Piano Finger Positioning for Beginners: What To Know  | Piano Marvel

Piano Finger Positioning for Beginners: What To Know 

by Tracy Xian, DMA; NCTM; Pianist, Collaborative Artist and Teacher

Mastering the art of playing the piano can be immensely fulfilling, but it can also pose significant difficulties if proper technique is not established from the beginning. Here are a few tips for proper piano finger positioning for beginners.

Master finger numbers

One of the first things beginners should learn is finger numbers. Proper fingerings allow for efficient and smooth playing, and help pianists to hear and feel the music as they play. Finger numbers provide a reference point for positioning the fingers on the keys and can aid in developing muscle memory for different keys and intervals on the keyboard. The intervallic reading approach trains students to read intervals and recognize the relationships between notes, instead of reading note names one by one. One effective method to practice using the correct finger numbers is to vocalize the finger numbers while playing.

Use your arms, not just your fingers

Relying solely on the fingers can result in tense and rigid playing, and can increase the risk of injuries such as tendonitis or carpal tunnel syndrome. Incorporating the arms in piano playing allows for a wider range of motion, smooth movements across the keys, and better tonal and dynamic controls and expression in music performance. The Taubman Technique is a method of piano playing that emphasizes principles such as alignment, dropping, rotation, grouping, arm weight transfer, and relaxation to optimize hand and finger movements for efficient and injury-free playing.

Some key principles of finger positioning in the Taubman Technique include aligning the fingers with the forearm and hand, dropping the fingers onto the keys from a height, rotating the fingers on their axes, grouping the fingers together and moving them as a unit, using the arms and whole body to transfer weight between fingers, avoiding tension in the fingers, hands, or arms, and positioning the thumb slightly lower than the other fingers. Edna Golandsky is a world-renowned piano pedagogue, the leading exponent of the Taubman Approach, and the Founder of the Golandsky Institute. Find out more about the Taubman Approach from this article by Piano Marvel: How to Leap with Freedom in Chopin's Etude Op. 25 No. 3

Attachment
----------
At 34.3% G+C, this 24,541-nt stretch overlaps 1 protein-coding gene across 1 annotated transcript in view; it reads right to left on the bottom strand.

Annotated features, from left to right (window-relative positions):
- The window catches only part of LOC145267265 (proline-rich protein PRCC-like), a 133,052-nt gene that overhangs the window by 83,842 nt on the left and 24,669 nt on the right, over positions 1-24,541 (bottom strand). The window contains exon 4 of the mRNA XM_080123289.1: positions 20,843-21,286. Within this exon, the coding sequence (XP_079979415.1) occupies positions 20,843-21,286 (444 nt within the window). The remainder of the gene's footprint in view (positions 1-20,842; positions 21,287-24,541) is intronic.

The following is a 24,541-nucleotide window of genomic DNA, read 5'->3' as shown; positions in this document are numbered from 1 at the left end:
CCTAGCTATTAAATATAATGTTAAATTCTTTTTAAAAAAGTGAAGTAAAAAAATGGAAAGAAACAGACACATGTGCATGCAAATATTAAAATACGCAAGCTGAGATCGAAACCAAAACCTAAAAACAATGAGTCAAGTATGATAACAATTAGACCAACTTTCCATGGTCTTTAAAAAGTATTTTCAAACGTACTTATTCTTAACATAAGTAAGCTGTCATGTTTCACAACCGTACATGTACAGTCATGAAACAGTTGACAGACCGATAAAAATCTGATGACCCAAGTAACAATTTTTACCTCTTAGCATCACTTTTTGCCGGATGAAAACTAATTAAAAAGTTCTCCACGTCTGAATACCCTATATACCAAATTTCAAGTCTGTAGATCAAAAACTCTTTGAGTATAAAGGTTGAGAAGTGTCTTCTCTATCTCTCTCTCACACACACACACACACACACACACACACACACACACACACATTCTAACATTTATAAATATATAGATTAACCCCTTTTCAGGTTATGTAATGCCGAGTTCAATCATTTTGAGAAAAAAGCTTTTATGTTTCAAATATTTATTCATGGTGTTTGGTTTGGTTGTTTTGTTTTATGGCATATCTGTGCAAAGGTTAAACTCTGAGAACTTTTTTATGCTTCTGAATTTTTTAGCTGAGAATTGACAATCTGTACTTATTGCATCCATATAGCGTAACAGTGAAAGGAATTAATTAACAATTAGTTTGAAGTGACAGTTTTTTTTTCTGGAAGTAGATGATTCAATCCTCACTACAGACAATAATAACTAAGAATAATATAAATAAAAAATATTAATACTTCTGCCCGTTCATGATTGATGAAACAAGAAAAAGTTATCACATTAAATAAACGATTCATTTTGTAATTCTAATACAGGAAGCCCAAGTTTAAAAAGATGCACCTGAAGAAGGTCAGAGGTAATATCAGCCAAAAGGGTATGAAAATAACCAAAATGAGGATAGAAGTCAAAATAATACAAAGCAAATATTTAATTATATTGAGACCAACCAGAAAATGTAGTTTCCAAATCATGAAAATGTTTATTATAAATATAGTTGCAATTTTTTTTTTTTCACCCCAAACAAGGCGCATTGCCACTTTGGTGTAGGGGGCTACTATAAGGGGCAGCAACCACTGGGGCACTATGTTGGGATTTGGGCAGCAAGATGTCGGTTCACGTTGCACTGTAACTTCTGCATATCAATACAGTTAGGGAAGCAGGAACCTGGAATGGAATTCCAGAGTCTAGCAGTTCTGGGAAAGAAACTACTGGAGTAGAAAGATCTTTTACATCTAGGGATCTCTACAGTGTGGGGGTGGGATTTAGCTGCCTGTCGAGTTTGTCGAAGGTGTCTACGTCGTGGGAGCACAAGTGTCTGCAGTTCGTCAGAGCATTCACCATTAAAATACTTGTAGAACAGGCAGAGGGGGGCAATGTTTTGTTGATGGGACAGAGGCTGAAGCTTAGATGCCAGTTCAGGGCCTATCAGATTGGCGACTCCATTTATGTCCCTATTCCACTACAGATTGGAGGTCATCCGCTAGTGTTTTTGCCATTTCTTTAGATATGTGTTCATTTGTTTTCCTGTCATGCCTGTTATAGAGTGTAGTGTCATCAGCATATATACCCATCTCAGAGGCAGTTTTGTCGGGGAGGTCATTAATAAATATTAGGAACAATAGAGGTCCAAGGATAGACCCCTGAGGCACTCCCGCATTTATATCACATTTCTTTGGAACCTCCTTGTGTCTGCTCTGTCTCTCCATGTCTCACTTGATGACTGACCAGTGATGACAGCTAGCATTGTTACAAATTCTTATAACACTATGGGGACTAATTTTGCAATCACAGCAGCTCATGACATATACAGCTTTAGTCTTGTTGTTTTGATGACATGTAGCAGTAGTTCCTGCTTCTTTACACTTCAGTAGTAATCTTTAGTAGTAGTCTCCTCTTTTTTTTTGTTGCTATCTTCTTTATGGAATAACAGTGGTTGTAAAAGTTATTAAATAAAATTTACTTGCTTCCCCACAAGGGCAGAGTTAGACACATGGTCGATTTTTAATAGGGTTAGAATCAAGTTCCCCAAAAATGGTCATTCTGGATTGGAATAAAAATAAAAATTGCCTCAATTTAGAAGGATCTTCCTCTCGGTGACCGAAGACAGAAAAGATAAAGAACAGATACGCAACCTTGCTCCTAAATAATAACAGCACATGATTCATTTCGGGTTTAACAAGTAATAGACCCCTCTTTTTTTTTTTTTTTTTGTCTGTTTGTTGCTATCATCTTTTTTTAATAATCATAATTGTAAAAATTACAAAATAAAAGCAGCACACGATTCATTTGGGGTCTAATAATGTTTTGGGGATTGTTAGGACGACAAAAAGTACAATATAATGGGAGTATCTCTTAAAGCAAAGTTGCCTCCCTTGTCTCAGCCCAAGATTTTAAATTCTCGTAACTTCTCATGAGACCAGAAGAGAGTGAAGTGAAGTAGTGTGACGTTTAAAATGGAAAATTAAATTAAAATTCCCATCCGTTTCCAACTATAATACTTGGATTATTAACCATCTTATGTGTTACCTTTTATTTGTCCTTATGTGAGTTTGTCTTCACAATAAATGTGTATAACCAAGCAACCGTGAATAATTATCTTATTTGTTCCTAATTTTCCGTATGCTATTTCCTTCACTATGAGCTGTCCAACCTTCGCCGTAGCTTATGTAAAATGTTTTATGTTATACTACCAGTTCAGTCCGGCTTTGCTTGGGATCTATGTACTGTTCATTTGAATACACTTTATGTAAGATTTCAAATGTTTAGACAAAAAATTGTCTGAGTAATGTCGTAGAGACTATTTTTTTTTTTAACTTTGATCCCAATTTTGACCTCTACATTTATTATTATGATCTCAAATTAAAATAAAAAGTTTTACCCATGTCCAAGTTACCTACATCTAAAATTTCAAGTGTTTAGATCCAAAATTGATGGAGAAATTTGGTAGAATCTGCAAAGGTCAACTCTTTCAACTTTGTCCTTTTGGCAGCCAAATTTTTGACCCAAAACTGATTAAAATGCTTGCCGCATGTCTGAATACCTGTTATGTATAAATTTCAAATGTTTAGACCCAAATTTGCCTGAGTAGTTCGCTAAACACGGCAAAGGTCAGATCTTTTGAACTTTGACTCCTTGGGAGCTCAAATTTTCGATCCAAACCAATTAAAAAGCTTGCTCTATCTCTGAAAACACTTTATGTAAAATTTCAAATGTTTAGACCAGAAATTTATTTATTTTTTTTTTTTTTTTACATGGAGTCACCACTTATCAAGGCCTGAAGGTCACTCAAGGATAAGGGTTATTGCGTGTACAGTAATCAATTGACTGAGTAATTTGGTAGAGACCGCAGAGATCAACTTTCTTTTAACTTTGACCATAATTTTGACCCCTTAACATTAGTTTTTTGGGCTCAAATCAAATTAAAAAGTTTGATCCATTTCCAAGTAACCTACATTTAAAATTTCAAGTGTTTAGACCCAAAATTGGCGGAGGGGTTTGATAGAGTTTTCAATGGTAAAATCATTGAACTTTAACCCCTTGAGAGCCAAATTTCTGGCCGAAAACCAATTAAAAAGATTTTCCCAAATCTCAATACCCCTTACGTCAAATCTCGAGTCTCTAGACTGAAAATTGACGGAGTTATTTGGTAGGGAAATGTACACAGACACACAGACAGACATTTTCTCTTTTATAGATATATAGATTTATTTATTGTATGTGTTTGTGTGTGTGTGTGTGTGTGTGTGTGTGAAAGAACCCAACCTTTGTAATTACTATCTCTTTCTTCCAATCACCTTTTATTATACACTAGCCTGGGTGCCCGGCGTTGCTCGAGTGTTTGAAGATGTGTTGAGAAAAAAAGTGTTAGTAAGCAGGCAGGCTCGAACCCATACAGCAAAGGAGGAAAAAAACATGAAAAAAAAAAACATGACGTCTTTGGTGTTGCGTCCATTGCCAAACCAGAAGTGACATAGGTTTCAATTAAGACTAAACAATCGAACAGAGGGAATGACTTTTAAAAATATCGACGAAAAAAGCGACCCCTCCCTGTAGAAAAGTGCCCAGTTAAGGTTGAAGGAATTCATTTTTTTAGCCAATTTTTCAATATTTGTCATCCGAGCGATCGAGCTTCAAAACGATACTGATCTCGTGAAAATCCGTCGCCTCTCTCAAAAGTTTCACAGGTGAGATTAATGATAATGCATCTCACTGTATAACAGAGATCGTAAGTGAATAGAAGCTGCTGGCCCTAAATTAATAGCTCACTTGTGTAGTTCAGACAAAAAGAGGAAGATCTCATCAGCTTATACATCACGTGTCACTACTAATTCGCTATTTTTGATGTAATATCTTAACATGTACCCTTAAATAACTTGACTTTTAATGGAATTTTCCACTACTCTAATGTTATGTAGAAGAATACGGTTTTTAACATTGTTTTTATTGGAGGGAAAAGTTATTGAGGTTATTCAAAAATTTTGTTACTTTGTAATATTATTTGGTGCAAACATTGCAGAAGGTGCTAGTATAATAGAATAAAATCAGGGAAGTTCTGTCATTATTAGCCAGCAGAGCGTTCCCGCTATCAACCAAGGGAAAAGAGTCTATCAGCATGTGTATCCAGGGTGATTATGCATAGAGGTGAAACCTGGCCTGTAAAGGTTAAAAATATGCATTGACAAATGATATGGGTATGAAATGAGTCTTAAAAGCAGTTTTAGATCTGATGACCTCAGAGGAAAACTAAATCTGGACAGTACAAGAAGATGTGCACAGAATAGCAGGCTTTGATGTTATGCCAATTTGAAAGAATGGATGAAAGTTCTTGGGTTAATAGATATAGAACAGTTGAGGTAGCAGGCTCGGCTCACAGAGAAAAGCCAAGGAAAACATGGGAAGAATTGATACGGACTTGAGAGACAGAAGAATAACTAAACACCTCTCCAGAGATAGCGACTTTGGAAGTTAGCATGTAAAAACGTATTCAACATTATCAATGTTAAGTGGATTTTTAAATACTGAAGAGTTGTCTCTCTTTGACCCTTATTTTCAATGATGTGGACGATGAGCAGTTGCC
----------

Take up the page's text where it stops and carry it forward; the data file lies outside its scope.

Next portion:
Take it slow!

Practicing slow and deliberate movements is essential for beginners to develop proper finger positioning as a habit. Regular practice sessions dedicated to finger positioning exercises can help build muscle memory and accuracy, and promote correct finger placement. It is important to focus on accuracy and control rather than speed, as developing good habits early on is crucial for progress and excellence in piano playing.


Piano Marvel piano learning software supports beginners with practice tools like adjustable tempo, looping, and metronome for accurate and repetitive practice at a comfortable pace. These features help build a strong foundation in technique, accuracy, and proficiency, enabling beginners to progress in their piano skills.


Dr. Qiao-Shuang Tracy Xian is a Chinese-American pianist renowned for her exceptional musicality, technical mastery, and profound interpretive insights.  She holds a Doctor of Musical Arts and Master of Music degrees from Louisiana State University, as well as a Bachelor of Music degree from the Schwob School of Music at Columbus State University.
Dr. Xian is a dedicated educator with over two decades of teaching experience.  She is the piano instructor at Rainey-McCullers School of the Arts in Columbus, GA.  She serves as the pianist for St. Mark United Methodist Church and is an active member of the National Music Teachers Association (MTNA), the Georgia Music Teachers Association (GMTA), and currently holds the position of president at the Columbus Music Teachers Association (CMTA).

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